Both Athena and Poseidon wanted to be the patron of Athens. They agreed that each would give the Athenians one gift and the Athenians would choose whichever gift they preferred. Poseidon struck the ground with his trident and a spring sprang up; the water was salty and not very useful, whereas Athena offered them an olive tree. The Athenians or their king, Cecrops, accepted the olive tree and along with it Athena as their patron, for the olive tree brought wood, oil and food. After the fight, infuriated at his loss, Poseidon sent a monstrous flood to the Attic Plain, to punish the Athenians for not choosing him.

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The Contest of Athena and Poseidon, painting by Halle Noel.


Athena visited Hephaestus to request some weapons, but Hephaestus was so overcome by desire that he tried to seduce her in his workshop. Determined to maintain her virginity, Athena fled, pursued by Hephaestus. He caught Athena and tried to seduce her again, but she fought him off. During the struggle, his seed fell on her thigh, and Athena, in disgust, wiped it away with a scrap of wool and flung it to the earth. As she fled, Erichthonius was born from the seed that fell to the earth. Athena, wishing to raise the child in secret, placed him in a small box. And then made sure no one would ever find out by giving him away.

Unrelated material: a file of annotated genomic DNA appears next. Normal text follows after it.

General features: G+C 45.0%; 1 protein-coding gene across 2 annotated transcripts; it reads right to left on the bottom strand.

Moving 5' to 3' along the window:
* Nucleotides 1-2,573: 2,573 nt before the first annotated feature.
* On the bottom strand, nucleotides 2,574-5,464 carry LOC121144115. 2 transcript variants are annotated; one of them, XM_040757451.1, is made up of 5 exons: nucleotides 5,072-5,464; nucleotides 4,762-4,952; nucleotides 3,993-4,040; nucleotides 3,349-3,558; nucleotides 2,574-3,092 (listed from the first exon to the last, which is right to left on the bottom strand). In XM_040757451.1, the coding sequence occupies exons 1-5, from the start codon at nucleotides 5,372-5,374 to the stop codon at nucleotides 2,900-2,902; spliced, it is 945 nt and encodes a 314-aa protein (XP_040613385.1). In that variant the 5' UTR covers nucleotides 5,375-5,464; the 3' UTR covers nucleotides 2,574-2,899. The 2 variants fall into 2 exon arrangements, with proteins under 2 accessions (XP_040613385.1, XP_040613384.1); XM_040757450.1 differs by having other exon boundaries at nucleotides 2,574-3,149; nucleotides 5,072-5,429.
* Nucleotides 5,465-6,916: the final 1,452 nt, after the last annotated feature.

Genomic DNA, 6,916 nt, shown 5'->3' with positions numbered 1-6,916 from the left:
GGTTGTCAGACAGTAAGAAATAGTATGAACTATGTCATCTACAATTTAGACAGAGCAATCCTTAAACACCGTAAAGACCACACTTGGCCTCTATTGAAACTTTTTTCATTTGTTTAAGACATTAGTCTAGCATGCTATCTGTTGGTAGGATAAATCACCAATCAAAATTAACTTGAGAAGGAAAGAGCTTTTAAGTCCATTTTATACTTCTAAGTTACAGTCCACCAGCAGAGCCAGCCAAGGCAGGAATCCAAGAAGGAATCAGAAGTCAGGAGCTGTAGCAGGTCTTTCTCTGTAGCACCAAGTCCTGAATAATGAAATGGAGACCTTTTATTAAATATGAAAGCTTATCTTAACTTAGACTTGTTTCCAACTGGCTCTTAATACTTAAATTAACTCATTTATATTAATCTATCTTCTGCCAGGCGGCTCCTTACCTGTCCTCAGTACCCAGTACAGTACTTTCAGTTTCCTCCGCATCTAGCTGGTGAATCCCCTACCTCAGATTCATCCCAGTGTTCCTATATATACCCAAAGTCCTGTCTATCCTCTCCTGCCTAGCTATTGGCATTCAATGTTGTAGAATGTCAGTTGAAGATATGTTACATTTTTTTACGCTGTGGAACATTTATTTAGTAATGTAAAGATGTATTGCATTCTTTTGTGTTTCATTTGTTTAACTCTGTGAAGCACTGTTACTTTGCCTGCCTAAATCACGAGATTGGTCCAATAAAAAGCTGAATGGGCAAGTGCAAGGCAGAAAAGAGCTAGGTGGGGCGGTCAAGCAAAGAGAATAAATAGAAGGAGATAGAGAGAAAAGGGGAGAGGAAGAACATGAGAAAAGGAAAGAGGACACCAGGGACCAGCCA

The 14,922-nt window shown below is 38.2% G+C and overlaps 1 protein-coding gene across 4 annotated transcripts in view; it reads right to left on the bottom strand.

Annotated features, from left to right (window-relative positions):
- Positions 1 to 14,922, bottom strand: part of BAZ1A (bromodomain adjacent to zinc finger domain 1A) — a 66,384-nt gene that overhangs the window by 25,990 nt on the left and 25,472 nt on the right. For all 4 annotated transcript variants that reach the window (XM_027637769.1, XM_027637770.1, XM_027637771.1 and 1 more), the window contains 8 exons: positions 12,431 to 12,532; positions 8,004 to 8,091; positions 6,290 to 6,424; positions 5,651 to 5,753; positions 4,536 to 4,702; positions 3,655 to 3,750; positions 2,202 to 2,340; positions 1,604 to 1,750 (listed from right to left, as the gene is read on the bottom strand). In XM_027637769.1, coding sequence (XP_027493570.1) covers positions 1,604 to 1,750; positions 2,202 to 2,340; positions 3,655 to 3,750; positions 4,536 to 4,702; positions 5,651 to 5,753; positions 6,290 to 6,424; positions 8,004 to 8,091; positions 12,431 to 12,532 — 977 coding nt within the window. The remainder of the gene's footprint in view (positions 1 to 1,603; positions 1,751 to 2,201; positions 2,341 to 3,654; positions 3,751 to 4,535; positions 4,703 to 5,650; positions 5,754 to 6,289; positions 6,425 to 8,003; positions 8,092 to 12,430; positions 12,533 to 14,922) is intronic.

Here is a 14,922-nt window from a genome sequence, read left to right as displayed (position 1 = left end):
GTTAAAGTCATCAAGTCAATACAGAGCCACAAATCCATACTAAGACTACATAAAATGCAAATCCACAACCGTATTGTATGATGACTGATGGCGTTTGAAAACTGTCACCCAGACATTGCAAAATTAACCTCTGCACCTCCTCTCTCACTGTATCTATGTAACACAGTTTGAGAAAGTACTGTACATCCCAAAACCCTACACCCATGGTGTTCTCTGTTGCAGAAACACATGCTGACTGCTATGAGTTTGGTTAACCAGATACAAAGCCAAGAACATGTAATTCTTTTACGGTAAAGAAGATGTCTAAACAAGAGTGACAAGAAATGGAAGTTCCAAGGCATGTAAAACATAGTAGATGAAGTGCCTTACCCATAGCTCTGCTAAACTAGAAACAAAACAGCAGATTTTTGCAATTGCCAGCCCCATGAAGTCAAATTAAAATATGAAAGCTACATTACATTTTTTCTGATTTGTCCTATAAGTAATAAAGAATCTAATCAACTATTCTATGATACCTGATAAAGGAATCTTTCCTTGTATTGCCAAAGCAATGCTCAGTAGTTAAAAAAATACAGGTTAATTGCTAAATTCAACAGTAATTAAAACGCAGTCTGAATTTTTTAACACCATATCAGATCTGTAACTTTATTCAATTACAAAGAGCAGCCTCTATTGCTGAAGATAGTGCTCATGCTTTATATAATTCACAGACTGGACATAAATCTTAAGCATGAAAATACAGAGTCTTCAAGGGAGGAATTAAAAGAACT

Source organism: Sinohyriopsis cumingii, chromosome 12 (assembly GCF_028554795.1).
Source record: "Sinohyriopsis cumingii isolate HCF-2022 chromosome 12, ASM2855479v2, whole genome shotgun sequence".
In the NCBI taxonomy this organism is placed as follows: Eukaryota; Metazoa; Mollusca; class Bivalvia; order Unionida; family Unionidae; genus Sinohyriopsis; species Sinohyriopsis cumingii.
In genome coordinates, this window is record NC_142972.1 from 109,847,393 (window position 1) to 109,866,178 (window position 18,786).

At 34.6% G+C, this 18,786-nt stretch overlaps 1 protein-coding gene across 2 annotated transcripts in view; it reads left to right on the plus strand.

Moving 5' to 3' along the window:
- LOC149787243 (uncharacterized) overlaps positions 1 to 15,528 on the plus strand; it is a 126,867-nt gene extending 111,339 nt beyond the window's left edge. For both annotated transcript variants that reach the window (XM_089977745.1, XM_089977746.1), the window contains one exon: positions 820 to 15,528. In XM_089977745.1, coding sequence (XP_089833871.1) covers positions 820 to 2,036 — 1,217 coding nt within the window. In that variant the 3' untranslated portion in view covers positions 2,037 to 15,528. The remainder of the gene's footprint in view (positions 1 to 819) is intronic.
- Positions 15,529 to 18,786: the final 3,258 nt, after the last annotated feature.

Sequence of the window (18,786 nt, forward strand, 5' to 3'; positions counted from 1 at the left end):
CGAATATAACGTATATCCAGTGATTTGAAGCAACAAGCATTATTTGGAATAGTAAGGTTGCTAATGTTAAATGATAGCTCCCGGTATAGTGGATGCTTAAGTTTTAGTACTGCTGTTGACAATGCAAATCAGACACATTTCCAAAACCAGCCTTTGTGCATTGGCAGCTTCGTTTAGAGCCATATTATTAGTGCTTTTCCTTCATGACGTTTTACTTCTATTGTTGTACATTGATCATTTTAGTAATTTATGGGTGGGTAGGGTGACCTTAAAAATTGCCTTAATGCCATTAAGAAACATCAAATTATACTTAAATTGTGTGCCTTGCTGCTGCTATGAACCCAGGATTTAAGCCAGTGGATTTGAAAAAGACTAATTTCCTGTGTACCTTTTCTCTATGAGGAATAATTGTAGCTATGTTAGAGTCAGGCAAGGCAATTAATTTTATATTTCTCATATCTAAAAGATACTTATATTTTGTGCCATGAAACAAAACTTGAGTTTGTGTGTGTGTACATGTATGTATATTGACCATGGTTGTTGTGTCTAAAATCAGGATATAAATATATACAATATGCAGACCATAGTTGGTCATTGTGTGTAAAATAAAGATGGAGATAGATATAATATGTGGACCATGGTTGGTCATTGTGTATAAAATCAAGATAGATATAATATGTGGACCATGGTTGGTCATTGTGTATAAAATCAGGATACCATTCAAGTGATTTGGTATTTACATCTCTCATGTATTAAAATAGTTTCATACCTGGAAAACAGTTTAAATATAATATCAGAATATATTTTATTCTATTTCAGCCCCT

Athena Scorning the Advances of Hephaestus, Paris Bordone, between c. 1555-1560.

Athena gave the box to the three daughters, Herse, Aglaurus and Pandrosus, of Cecrops, the king of Athens, and warned them never to look inside. Pandrosus obeyed, but Herse and Aglaurus were overcome with curiosity and opened the box, which contained the infant and future-king, Erichthonius. The sisters were terrified by what they saw in the box: either a snake coiled around an infant, or an infant that was half-human and half-serpent. They went insane and threw themselves off the Acropolis. Other accounts state that they were killed by the snake.